The last thing Nat Turner said to his followers was this": Remember that ours is not a war for robbery nor to satisfy our passions; it is a struggle for freedom. Ours must be deeds not words. Then let us away to the scene of action. ' ('Nat Turner's Slave Rebellion'). It is plain to see what Nat Turner's desires are about this revolt but some of his followers had different desires. Some wanted to get back at mean masters and others were doing it just for money. This is one of the reason's why the rebellion was crushed.
Not all the slaves were following the rebellion for personal gain though, most of them were doing it to get their freedom just like Nat was trying to do. The number of conspirators is a number that has been in question for sometime. Some estimate that there was between sixty and eighty slaves and some say the number was between three- hundred and eight-hundred slaves. The latter number is probably the least accurate.
The rebellion probably had from about eighty to one hundred conspirators. Accuracy of what happened exactly with all the killings is also in debate. There are many accounts on what went on but most of them are the way the reader reads and interprets what happened. Nat Turner is quoted as saying 'indiscriminate massacre was not their intention after they obtained a foothold, and was resorted to in the first instance to strike terror and alarm. Women and children would have afterwards been spared, and men too, who ceased to resist. ' ('Nat Turner's Slave Rebellion').
Mostly what Nat and the group did was go from house to house and killed all white people in the house, this included women and children. Nat and the conspirators killed and burned some plantations down for about seven days. On August 28, 1831, most of the conspirators had been jailed or killed except Nat Turner and five or six other slaves. The state militia had put down the revolution.
The biggest reason that the revolt was put down so fast was because of insubordination from some slaves toward Nat. Other reasons for the put down were, there were only about eighty slaves and there were at least more than five hundred militia men. Also the slaves were tired and did not have enough ammunition to compete with the militia. The revolution was crushed but not before Nat Turner had struck some fear and got people to listen up that slavery should be abolished. About 55 whites were killed in all, most of them were women and children.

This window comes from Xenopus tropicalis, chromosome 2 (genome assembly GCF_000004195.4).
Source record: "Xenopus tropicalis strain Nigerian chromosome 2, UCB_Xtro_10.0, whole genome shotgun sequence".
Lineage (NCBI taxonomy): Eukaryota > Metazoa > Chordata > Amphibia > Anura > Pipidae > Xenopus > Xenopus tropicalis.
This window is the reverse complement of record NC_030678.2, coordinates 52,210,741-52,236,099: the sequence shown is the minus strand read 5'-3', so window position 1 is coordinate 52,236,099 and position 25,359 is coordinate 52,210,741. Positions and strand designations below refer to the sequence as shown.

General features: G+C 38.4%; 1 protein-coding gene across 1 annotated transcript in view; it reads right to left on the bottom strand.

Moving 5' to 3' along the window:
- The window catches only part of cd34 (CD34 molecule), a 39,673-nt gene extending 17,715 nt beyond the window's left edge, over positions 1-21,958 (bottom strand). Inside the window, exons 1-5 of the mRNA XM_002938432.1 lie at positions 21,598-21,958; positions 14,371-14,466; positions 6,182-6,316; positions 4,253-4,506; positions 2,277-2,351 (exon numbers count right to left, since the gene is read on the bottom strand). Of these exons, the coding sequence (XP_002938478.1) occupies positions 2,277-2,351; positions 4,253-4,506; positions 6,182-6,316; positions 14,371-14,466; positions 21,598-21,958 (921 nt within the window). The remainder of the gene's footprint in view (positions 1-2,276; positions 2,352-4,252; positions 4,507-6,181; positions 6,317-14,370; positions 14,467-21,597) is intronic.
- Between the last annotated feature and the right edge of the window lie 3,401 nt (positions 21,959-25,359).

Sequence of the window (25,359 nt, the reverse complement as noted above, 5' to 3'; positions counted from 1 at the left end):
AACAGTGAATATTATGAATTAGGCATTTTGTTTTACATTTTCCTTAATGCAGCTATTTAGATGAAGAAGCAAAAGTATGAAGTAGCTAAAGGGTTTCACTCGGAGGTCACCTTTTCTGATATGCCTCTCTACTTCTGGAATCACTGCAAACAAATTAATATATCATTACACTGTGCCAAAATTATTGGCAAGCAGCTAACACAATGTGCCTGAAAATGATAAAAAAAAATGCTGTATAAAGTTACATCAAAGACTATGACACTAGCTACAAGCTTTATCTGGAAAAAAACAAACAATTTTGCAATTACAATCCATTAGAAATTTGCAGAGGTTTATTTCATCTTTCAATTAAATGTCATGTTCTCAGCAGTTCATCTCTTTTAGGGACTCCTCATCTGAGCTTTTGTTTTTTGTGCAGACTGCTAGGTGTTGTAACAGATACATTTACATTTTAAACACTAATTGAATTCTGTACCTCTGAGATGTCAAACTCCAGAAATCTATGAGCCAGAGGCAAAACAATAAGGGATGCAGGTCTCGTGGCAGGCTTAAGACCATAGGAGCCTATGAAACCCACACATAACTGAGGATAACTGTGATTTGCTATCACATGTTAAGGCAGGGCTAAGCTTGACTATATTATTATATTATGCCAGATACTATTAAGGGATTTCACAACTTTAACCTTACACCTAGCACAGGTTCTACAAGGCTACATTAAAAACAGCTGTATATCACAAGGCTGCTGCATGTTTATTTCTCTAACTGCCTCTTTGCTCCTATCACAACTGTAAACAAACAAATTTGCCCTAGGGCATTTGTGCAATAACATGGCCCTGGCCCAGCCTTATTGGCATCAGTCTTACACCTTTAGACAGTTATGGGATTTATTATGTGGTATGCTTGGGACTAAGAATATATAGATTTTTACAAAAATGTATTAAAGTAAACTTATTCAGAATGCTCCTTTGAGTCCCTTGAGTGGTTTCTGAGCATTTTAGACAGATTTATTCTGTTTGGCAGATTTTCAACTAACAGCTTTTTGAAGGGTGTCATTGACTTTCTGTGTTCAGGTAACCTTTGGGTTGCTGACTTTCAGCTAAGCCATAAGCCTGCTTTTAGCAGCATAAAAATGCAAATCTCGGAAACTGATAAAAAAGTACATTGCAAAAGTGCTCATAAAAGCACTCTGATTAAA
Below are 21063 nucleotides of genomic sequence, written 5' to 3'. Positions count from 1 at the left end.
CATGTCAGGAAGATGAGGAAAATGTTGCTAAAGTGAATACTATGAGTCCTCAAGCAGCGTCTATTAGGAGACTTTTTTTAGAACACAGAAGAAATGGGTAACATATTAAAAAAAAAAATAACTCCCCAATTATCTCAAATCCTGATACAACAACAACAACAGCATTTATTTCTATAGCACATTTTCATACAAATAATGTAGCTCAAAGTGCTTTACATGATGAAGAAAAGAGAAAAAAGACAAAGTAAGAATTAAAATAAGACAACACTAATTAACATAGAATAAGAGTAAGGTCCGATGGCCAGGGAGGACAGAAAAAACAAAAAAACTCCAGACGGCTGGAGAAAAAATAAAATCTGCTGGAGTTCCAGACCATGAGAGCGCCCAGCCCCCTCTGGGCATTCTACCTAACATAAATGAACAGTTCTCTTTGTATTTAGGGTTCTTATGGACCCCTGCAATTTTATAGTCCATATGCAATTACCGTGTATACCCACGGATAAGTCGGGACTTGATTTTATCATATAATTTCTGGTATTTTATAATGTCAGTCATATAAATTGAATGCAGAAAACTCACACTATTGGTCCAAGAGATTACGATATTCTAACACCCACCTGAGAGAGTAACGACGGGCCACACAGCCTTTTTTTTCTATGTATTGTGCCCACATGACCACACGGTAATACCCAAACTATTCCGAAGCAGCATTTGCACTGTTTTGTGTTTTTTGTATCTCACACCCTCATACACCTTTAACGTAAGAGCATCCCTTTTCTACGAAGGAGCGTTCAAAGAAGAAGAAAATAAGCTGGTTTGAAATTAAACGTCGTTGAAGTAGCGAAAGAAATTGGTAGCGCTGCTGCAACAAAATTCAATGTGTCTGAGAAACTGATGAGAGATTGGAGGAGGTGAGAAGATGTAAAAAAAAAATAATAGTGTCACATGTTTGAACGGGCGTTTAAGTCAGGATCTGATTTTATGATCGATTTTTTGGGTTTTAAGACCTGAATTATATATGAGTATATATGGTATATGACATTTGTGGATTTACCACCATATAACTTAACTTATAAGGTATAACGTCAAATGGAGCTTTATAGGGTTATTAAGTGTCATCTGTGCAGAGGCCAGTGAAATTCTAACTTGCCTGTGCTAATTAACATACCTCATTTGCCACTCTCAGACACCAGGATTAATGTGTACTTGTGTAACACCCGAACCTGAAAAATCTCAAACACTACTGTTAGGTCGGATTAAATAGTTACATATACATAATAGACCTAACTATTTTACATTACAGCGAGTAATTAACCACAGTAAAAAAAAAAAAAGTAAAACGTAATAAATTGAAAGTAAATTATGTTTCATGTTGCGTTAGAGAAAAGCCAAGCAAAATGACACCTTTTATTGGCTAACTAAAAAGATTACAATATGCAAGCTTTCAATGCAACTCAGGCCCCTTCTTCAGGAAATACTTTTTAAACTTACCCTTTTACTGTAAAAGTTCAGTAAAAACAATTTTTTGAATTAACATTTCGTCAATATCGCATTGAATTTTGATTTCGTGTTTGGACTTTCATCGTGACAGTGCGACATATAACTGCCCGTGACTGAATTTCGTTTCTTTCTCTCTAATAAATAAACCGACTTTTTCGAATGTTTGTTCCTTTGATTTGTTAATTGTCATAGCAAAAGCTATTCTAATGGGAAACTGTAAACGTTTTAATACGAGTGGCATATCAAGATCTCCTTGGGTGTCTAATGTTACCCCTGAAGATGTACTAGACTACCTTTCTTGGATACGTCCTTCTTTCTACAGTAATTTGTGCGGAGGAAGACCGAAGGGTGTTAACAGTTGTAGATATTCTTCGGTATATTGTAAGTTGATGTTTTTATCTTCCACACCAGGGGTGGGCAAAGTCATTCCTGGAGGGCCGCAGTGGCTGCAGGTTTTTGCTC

Nat was able to out run the law for about three months until he was captured sometime on October 30, 1831. There were many rumors about where Nat was. Some people heard he had run away to Maryland, or escaped to the West Indies. What Nat really did was hide in a cave in Southampton, Virginia, and was caught by a man named Benjamin Phipps while Nat was looking for food.
Nat was brought to trial after his escape and on November 5, the Honorable Jeremiah Cobb sentenced Nat Turner to death by hanging. This sentence was carried out on November 11, 1831 and showing complete calmness and apparently unafraid, Nat was hung for the crime of murder, thus ending Nat Turner's life and his slave revolt. Nat Turner's slave revolt led to many other things significant in the abolishment of slavery. This revolt seemed to show people how horrible slavery was and what happens slaves do not put up with it.
After the revolt, there were many steps taken in the process of abolishing slavery. The climax of the steps was President Lincoln's 'Emancipation Proclamation. " Nat Turner's slave revolt and the abolitionist movement really helped bring an end to the cruel and unjust reality of slavery. Without the Nat Turner slave revolt the abolitionist movement would have never come about. Some critics complain that the revolt was very violent and unnecessary, but so was slavery. The slave revolt opened America's eyes to the ills of slavery and paved the way for less violent revolutions such as the Black Muslim uprising and the Civil Rights non-violence movement. Bibliography 1.
Aptheker, Herbert; Nat Turner's Slave Rebellion, Johnson and Williams Inc. , New York, New York, Copyright 1921 2. Farina, Reggie; Nat Turner's Rebellion, Snyder Publications, Chicago Publishing House, Chicago, Illinois, Copyright 1963 3. Friedman, Jesse; Nat Turner: Prophet, Visionary, Slave Revolt leader, Adu publishing inc. , New York, New York, Copyright 1892 4. Gray, Thomas R. ; The Confessions of Nat Turner, Thomas R.
Gray publishing, Lucas and Denver printing, Copyright 1831 5. Oates, Stephen B. ; Fires of Jubilee; Nobles, Turner and Smith, Los Angeles, California Copyright 1899